It’s the final day of the Writing Between the Lines Poetry Challenge! Thank you for taking the time to join in with this week of stories, hidden histories and creative and sporting inspiration. I hope you’ve come away with some new drafts and ideas. I’ve certainly learned a great deal in the process of putting together these posts. When we first came up with the idea of a poetry ‘Olympiad’ I knew comparatively little about the 1921 event, or about the athletes who took part. It’s been a pleasure to discover more about their achievements and legacy.
Our final events are the jumps – high jump and long jump.
|High jump||Frédérique Kussel|
|shared Gold||Madeleine Bracquemond|
|Long jump||Mary Lines|
These were strong events for the GB team. Hilda Hatt won joint gold with Frédérique Kussel in the high jump, and in the long jump Mary Lines took gold, with Hilda Hatt taking the silver.
Rare footage and photos from these events shows the very different technique used by these athletes from today’s long and high jumpers.
There was no mat for the high jump, so competitors had to land on their feet or else risk serious injury. Variations of the scissor kick were really the only option!
For the long jump, competitors did, thankfully, have a sandpit to land in!
Mary Lines excelled in this event – she won gold in the long jump in almost every international and national championship up until her retirement from competitive sport in 1924.
Lines was twenty-seven years old in the 1921 Olympiad, the oldest competitor on the GB team. She had never run a race before the games. In the next three years she would set world records and win championships in events ranging from 50 metres to 880 yards, as well as in the long jump and the hurdles. She worked as a waitress in London and attended evening gymnasium classes at the Polytechnic (a 1924 article in the Dundee Evening Telegraph later has her as working for a ‘well-know mineral water firm’ [18th Jan, 1924]). Her success is an example of the fact that, unlike many other sporting activities open to women at that time, athletics at the Poly provided opportunities to keen sportswomen from a variety of backgrounds.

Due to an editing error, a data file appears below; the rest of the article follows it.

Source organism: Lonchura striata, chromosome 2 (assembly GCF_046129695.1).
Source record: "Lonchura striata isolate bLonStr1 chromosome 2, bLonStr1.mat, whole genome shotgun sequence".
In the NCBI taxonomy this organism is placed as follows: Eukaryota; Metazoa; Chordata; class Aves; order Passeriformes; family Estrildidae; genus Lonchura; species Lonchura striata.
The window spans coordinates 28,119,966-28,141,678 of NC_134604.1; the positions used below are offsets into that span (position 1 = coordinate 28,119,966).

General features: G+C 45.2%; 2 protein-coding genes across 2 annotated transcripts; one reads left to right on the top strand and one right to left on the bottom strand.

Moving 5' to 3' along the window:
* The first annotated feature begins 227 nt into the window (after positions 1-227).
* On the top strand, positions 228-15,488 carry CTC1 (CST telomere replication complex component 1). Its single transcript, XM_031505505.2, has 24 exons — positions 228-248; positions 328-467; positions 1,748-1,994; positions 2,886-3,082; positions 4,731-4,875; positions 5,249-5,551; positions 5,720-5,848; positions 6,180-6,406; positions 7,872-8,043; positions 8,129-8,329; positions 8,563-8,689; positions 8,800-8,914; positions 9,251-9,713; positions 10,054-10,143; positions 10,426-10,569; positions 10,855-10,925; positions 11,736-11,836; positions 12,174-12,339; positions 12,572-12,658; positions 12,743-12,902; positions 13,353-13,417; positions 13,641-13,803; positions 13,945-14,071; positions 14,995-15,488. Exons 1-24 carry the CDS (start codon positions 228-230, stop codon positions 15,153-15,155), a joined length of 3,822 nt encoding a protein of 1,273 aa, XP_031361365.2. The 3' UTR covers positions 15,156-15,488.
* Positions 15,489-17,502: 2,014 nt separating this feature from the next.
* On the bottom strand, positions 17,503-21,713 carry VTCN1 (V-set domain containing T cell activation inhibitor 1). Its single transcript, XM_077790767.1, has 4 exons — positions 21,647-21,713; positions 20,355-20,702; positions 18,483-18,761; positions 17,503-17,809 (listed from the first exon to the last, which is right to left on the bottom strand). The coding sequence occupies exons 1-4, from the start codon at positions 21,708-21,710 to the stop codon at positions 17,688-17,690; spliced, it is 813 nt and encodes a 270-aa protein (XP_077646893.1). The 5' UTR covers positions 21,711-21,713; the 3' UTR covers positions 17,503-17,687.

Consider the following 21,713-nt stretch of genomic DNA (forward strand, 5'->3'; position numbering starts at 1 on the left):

Unlike Florence Birchenough, who continued to compete at an international level after her marriage and the birth of her son, Mary Lines’s engagement to a man named ‘Mr Smith’ signalled the end of her international athletics career. Lines, the ‘famous Streatham lady’ slowly starts to disappear from the lists of competitors, her records gradually matched and beaten by emerging athletes.
After the death of her husband in 1946, Mary Smith (Lines) continued to live in London until 1971, when she moved to Worthing to live with her two unmarried sisters. She was killed in a traffic accident in 1978 at the age of 85 – she was running to post her Christmas mail, and was hit by an oncoming van.
There is so much left to learn about Mary Lines. The new plinth in the foyer of the University of Westminster’s Regent Street building is only the beginning in what will be a much longer process of discovery and re-writing her name back into the history of the University and of UK sport.
Legacies and Impact
On April 2nd, 1921, the GB team arrived back at Victoria Station, London after three days travelling. Hot, tired, and dishevelled (apparently they didn’t think much of the French train systems) the athletes weren’t greeted by fanfare. They went back to their homes and back to their regular jobs as teachers, dressmakers, typists and waitresses at Lyon’s Corner House. They resumed their studies and competed alongside and against each other at the weekends for their respective London athletic teams.
But they did change the conversation around women’s sport, provoking heated debate in sporting circles and beyond about women’s physical capabilities, modern femininity and of women’s status as sportspeople and competitors on the world’s stage.